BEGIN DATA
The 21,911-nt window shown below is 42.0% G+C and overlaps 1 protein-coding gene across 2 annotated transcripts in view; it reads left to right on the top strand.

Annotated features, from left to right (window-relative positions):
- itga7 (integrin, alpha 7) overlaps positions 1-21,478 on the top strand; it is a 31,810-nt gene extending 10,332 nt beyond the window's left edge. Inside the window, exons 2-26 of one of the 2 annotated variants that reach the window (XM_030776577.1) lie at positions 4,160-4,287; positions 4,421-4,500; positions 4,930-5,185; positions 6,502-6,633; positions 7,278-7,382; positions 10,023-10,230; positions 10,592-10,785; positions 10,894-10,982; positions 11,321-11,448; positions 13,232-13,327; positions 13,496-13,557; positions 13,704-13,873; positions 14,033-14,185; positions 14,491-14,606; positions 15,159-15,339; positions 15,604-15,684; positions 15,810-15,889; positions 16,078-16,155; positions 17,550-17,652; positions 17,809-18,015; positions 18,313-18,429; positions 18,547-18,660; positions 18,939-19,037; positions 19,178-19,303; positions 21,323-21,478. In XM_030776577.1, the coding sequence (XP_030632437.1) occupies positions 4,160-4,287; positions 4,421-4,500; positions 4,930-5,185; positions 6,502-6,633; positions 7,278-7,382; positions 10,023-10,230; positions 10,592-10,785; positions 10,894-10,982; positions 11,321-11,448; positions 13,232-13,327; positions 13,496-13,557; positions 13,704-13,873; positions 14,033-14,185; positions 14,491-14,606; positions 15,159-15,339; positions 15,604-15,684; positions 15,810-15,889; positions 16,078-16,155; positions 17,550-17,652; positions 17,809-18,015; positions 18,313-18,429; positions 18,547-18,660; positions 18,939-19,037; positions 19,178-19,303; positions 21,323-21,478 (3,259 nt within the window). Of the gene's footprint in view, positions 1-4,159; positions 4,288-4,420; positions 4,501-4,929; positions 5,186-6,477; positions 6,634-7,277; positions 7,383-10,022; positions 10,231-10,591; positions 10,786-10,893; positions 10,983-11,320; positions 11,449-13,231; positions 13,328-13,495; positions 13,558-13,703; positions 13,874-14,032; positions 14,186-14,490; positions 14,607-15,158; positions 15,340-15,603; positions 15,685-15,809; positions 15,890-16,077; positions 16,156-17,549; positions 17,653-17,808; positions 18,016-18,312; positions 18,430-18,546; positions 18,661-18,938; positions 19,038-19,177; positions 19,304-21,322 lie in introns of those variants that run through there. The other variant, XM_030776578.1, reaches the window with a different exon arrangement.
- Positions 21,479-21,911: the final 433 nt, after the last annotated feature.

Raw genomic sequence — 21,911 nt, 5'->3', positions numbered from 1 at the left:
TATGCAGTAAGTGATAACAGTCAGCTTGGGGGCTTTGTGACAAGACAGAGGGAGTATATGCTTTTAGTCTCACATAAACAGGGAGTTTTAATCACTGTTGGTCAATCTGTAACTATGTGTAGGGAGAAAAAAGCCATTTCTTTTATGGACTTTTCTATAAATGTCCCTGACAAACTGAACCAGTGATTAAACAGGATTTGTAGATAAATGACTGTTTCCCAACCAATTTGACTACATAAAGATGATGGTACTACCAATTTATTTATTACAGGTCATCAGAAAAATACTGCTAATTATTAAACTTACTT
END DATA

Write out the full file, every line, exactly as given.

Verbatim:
The 21,911-nt window shown below is 42.0% G+C and overlaps 1 protein-coding gene across 2 annotated transcripts in view; it reads left to right on the top strand.

Annotated features, from left to right (window-relative positions):
- itga7 (integrin, alpha 7) overlaps positions 1-21,478 on the top strand; it is a 31,810-nt gene extending 10,332 nt beyond the window's left edge. Inside the window, exons 2-26 of one of the 2 annotated variants that reach the window (XM_030776577.1) lie at positions 4,160-4,287; positions 4,421-4,500; positions 4,930-5,185; positions 6,502-6,633; positions 7,278-7,382; positions 10,023-10,230; positions 10,592-10,785; positions 10,894-10,982; positions 11,321-11,448; positions 13,232-13,327; positions 13,496-13,557; positions 13,704-13,873; positions 14,033-14,185; positions 14,491-14,606; positions 15,159-15,339; positions 15,604-15,684; positions 15,810-15,889; positions 16,078-16,155; positions 17,550-17,652; positions 17,809-18,015; positions 18,313-18,429; positions 18,547-18,660; positions 18,939-19,037; positions 19,178-19,303; positions 21,323-21,478. In XM_030776577.1, the coding sequence (XP_030632437.1) occupies positions 4,160-4,287; positions 4,421-4,500; positions 4,930-5,185; positions 6,502-6,633; positions 7,278-7,382; positions 10,023-10,230; positions 10,592-10,785; positions 10,894-10,982; positions 11,321-11,448; positions 13,232-13,327; positions 13,496-13,557; positions 13,704-13,873; positions 14,033-14,185; positions 14,491-14,606; positions 15,159-15,339; positions 15,604-15,684; positions 15,810-15,889; positions 16,078-16,155; positions 17,550-17,652; positions 17,809-18,015; positions 18,313-18,429; positions 18,547-18,660; positions 18,939-19,037; positions 19,178-19,303; positions 21,323-21,478 (3,259 nt within the window). Of the gene's footprint in view, positions 1-4,159; positions 4,288-4,420; positions 4,501-4,929; positions 5,186-6,477; positions 6,634-7,277; positions 7,383-10,022; positions 10,231-10,591; positions 10,786-10,893; positions 10,983-11,320; positions 11,449-13,231; positions 13,328-13,495; positions 13,558-13,703; positions 13,874-14,032; positions 14,186-14,490; positions 14,607-15,158; positions 15,340-15,603; positions 15,685-15,809; positions 15,890-16,077; positions 16,156-17,549; positions 17,653-17,808; positions 18,016-18,312; positions 18,430-18,546; positions 18,661-18,938; positions 19,038-19,177; positions 19,304-21,322 lie in introns of those variants that run through there. The other variant, XM_030776578.1, reaches the window with a different exon arrangement.
- Positions 21,479-21,911: the final 433 nt, after the last annotated feature.

Raw genomic sequence — 21,911 nt, 5'->3', positions numbered from 1 at the left:
TATGCAGTAAGTGATAACAGTCAGCTTGGGGGCTTTGTGACAAGACAGAGGGAGTATATGCTTTTAGTCTCACATAAACAGGGAGTTTTAATCACTGTTGGTCAATCTGTAACTATGTGTAGGGAGAAAAAAGCCATTTCTTTTATGGACTTTTCTATAAATGTCCCTGACAAACTGAACCAGTGATTAAACAGGATTTGTAGATAAATGACTGTTTCCCAACCAATTTGACTACATAAAGATGATGGTACTACCAATTTATTTATTACAGGTCATCAGAAAAATACTGCTAATTATTAAACTTACTT